In an earlier post, we reviewed the 5 things you need to know about the Merit-based Incentive Payment System (MIPS). The MACRA bill that introduced the MIPS program also provides incentives for participation in Alternative Payment Models (APM) in general and bonus payments to those in the most highly advance APMs. We detail the particulars of these incentives in this blog post.

It’s a new year, which means it’s time for a new deductible season. January is the time most insurance companies restart the calculation of annual deductibles for their members. This resetting of annual deductibles means a significant increase in patient responsibility for many practices. To ensure you are collecting on these patient owed balances, practices will need to employ every effort they can to get paid upfront. Are you ready for the challenge? 

On April 16, 2015, the Medicare Access and CHIP Reauthorization Act of 2015 (MACRA) was signed into law. The legislation’s purpose was two-fold. It repealed the sustainable growth rate (SGR) and introduced a new quality reporting program called the Merit-Based Incentive Payments System (MIPS).

As we enter into 2016, MIPS will take on more importance as some of the requirements of the program start to take shape. Here are the five key things you need to know about MIPS.

In an effort to ensure that consumers are able to rightfully access their health information, the Health and Human Services Department released new guidance on the HIPAA Privacy Rule. The guidance covers information such as patients' general rights to their protected health information, what data is excluded from that right to access, how an individual may request access and how an entity must provide the information, among other topics.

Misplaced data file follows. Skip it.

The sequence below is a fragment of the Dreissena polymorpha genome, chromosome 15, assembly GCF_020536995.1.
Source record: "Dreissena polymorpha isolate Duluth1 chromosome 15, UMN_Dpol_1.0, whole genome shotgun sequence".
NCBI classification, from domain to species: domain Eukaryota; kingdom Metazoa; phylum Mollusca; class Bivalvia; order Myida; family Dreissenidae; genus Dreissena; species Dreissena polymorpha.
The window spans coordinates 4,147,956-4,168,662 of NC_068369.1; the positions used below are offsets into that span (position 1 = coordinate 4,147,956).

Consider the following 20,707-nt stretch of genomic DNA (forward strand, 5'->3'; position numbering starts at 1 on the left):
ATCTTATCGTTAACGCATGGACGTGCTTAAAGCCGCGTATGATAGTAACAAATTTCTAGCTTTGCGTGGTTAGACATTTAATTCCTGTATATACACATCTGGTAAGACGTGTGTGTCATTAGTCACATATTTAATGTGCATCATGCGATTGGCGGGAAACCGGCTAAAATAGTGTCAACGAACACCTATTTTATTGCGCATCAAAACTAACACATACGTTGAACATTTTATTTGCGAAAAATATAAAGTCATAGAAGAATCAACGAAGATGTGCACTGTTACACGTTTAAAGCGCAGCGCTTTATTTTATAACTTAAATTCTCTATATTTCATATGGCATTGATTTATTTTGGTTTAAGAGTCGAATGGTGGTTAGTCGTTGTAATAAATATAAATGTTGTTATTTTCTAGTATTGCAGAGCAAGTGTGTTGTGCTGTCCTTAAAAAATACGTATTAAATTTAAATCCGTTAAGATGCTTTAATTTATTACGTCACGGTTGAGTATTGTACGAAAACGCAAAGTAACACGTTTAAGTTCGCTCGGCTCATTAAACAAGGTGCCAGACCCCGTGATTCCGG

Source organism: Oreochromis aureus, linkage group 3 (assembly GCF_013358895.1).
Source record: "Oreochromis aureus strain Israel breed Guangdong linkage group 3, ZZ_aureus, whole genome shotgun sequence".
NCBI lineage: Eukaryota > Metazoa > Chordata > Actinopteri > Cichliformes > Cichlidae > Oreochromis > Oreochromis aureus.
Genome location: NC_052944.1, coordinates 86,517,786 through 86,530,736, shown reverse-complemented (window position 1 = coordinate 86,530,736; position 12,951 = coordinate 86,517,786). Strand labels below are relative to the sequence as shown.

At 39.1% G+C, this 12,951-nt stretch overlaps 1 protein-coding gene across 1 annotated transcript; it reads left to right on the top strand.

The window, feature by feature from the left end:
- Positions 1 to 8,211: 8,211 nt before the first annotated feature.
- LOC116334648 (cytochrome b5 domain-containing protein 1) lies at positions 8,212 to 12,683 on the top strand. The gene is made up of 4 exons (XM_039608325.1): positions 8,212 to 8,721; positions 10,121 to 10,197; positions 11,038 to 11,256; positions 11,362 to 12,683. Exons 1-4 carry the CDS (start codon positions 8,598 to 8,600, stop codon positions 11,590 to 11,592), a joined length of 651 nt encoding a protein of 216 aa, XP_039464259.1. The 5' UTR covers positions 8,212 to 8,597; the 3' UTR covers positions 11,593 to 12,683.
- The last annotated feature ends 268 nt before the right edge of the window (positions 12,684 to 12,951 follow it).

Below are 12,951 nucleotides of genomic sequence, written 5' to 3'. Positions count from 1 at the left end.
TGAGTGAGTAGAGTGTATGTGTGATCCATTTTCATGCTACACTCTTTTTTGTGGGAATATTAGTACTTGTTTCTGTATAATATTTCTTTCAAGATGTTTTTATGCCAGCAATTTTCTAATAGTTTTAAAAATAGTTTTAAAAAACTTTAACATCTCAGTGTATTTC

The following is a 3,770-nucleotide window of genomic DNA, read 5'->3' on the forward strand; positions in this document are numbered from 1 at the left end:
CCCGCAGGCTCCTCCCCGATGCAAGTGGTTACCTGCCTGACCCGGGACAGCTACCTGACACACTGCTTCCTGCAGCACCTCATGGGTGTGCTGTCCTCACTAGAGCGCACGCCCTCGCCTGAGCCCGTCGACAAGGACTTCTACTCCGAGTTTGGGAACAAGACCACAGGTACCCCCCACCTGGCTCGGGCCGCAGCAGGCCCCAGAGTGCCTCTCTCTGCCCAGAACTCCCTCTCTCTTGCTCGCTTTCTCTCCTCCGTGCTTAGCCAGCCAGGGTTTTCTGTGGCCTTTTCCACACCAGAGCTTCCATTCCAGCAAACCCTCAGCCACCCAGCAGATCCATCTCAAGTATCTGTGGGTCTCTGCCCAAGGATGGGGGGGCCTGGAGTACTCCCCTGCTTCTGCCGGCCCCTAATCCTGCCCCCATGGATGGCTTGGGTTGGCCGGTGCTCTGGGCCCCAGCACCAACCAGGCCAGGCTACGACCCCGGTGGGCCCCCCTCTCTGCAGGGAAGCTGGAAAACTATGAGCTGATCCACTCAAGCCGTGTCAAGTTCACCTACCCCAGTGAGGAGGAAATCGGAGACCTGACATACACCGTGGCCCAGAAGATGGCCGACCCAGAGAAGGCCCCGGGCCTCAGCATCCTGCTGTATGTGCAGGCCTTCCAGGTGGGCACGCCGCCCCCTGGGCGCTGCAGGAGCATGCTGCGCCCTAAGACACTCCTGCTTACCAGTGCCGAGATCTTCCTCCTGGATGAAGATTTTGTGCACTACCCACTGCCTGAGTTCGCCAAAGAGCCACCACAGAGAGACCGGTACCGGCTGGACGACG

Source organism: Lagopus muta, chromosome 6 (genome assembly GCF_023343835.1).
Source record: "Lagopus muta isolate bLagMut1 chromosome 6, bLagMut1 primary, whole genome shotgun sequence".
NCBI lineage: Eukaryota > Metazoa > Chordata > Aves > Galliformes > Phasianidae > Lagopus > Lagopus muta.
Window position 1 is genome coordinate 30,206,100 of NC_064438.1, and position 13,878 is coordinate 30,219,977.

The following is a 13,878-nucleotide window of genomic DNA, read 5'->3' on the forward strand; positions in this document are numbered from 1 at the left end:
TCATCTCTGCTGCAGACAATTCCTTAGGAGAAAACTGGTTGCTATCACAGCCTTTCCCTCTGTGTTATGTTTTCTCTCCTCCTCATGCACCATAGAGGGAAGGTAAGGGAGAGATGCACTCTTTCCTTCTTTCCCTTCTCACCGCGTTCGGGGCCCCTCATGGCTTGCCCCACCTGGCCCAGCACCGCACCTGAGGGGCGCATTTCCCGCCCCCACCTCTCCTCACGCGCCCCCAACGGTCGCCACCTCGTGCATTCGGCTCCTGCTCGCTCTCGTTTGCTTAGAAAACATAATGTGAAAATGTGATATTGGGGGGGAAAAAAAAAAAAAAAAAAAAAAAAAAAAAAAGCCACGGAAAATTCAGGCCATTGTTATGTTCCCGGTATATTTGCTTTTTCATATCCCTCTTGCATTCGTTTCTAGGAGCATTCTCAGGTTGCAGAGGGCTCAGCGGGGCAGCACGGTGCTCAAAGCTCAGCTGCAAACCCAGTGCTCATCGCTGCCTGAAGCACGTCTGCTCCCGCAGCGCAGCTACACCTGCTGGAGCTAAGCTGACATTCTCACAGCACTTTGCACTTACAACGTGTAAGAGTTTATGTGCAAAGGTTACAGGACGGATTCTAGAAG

Meaningful Use Stage 3

Health systems across the U.S. are urging the Department of Health and Human Services (HHS) to delay implementing Meaningful Use Stage 3. In a letter sent to HHS Secretary Sylvia Burwell, these organizations expressed concerns that the release of Stage 3 will hinder much needed efforts to improve technology to achieve interoperability.

The New York State Internet System for Tracking Over-Prescribing (I-STOP) Act establishes a real-time database which tracks controlled substance prescriptions issued by every doctor in the state of New York. The database allows doctors and pharmacists to have access to, and keep track of, all of the controlled substance prescriptions their patients are receiving. It is the first piece of statewide legislation enacted to help combat the rising rates of prescription drug abuse.

Speaking at the J.P. Morgan Annual Health Care Conference on Jan. 11, Acting Administrator Andy Slavitt announced that CMS is in the process of phasing out the Meaningful Use program to make way for a new, more modernized program. “The Meaningful Use program as it has existed, will now be effectively over and replaced with something better.”

The passage of the Patient Access and Medicare Protection Act was a significant win for healthcare providers stressed about being able to attest to meaningful use. The legislation, signed into law by President Obama in late December, allows eligible hospitals and eligible physicians to apply for a hardship exceptions under the 'unforeseen circumstances' category.

Higher out-of-pocket costs, new reimbursements models, and rising operating costs are just a few of the trends that will impact provider revenue cycles in 2016. These industry developments will force providers to evaluate existing Revenue Cycle Management strategies and possibly implement new technologies and workflows to simultaneously maintain financial health and address evolving consumer and regulatory demands.

2016: PQRS 2016 By the Numbers

CMS has released the Physician Quality Reporting System (PQRS) specifications for the 2016 reporting period and as previous years indicate, they are full of changes. Since inception, PQRS has greatly changed the coding and documentation landscape for Eligible Professionals (EP) and Group Practices. Reporting on quality measures has become a way of life for the practicing physician. Whether the reporting is being executed through a registry, allowed for most all standard measures and measure groups, or by individual physicians utilizing claims-based reporting, the additional time and monetary importance is not inconsequential. Physicians are being asked to do more and more each year so it’s vitally important for them to have an intuitive and robust system for collecting the data.